Two Black Americas
THE SOURCE: “Black and White No Longer” by Richard Thompson Ford, in The American Interest, Sept.–Oct. 2012.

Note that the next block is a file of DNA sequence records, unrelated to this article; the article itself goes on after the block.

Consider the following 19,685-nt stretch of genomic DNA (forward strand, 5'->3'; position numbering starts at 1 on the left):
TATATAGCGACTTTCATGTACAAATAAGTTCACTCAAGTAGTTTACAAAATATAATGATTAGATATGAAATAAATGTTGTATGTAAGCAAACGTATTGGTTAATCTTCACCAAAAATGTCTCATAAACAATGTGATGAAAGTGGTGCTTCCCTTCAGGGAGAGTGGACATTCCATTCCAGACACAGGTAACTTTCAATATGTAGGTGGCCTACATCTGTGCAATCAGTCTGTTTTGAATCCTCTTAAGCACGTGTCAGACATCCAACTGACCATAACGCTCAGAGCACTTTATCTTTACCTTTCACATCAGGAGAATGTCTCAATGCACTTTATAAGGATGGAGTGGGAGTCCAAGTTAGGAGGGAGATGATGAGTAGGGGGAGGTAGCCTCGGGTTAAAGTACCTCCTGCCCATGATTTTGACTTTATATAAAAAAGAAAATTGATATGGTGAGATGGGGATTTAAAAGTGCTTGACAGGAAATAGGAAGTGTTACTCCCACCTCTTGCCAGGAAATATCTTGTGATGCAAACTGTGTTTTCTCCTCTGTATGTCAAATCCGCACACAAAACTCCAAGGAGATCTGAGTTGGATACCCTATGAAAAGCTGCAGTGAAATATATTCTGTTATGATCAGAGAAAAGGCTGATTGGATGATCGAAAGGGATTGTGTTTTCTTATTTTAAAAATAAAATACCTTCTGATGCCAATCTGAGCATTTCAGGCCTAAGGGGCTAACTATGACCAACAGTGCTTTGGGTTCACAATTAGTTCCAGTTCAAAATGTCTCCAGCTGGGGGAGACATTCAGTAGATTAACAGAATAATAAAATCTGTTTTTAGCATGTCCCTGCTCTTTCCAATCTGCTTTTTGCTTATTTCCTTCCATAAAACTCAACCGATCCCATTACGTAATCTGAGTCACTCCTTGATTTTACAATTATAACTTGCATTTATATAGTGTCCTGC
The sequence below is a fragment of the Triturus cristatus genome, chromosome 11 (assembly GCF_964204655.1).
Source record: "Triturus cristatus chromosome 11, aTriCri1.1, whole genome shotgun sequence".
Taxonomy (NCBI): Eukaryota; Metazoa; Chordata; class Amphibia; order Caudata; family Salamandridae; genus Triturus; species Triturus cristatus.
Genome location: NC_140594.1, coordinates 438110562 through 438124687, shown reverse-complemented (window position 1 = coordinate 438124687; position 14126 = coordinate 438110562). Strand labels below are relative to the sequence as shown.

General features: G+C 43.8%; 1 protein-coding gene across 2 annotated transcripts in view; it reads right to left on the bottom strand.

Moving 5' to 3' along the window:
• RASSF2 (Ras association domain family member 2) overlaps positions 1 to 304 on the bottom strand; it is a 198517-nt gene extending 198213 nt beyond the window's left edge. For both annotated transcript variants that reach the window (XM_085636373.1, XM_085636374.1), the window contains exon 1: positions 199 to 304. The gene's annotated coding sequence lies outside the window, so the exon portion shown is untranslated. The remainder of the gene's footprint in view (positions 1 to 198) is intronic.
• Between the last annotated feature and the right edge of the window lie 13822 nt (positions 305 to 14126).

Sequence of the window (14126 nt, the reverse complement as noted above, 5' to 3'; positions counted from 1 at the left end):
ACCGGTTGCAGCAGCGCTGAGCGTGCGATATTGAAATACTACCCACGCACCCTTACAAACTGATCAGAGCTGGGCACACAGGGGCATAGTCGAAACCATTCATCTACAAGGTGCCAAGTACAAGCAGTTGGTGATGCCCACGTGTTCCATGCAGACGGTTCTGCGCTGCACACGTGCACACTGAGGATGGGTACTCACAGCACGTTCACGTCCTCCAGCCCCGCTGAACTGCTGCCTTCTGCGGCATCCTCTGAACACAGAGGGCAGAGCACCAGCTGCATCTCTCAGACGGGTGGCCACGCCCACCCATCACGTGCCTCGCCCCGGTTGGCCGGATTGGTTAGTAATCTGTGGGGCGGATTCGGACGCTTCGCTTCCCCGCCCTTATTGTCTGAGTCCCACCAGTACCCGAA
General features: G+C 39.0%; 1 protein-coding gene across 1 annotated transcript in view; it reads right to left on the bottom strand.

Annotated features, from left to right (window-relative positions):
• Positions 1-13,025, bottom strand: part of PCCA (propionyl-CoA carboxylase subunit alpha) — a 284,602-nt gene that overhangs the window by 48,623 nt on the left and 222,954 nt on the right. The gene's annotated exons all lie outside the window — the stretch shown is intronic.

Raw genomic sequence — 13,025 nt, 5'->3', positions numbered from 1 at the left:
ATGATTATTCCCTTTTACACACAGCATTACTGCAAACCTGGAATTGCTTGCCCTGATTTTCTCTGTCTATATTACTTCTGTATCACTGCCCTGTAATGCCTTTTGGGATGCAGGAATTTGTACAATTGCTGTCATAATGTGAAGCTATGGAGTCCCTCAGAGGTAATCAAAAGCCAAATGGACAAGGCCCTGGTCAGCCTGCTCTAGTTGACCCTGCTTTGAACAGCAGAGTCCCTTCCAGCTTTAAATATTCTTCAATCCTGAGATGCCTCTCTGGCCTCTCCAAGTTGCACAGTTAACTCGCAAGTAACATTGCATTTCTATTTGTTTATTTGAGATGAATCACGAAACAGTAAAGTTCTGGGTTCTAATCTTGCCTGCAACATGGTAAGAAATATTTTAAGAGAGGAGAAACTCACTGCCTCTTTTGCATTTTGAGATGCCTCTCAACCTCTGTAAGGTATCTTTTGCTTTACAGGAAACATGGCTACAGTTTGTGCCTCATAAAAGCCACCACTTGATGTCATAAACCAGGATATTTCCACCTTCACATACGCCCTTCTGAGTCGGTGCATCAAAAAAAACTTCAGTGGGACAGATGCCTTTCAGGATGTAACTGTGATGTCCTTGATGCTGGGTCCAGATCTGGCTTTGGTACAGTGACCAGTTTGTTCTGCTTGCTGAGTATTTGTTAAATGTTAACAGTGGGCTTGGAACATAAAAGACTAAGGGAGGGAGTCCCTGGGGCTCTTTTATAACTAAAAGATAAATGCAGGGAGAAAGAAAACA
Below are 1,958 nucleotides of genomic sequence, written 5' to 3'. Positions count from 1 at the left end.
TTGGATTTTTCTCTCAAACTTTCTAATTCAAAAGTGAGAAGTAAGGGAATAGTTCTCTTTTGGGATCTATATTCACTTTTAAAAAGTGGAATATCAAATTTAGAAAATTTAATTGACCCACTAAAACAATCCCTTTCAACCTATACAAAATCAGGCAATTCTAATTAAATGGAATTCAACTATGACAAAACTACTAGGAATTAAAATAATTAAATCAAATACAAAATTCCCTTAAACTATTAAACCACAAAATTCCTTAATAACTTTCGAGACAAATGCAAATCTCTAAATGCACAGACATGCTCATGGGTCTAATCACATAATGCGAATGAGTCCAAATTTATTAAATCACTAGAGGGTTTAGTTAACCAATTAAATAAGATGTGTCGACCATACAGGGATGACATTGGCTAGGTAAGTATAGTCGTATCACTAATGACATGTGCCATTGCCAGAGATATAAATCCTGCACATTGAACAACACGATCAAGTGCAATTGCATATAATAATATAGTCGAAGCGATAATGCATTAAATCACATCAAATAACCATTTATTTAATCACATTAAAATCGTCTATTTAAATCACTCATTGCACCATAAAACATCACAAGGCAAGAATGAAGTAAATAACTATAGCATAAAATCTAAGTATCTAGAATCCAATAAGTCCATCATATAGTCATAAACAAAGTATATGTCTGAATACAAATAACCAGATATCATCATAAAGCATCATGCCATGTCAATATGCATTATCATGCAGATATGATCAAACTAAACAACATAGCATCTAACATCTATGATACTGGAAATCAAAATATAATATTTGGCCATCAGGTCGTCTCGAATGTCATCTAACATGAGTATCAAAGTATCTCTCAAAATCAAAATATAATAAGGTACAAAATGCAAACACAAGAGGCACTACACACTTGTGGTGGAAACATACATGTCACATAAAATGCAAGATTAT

In July 2009, Henry Louis Gates Jr., a Harvard professor and a black man, broke into his own home when he couldn’t unlock the door. Neighbors reported a burglary, and when a Cambridge police sergeant arrived, Gates shouted abuse at him and was soon arrested for disorderly conduct. Many held up the incident as a case of racial profiling, and an example of how little race relations have progressed. In truth, it bore little resemblance to the harsh stop-and-frisk tactics practiced in American cities—last year, New York City police stopped nearly 700,000 people, 84 percent of them black or Latino. (Only 12 percent of those encounters resulted in arrests.) The Gates brouhaha, Stanford Law professor Richard Thompson Ford argues, illustrates a very different problem: “Increasingly desperate attempts to cling to outdated ideas of racial identity and solidarity have bred a fundamentally dishonest racial conversation that warps individual psychological development and confounds cross-racial understanding.”
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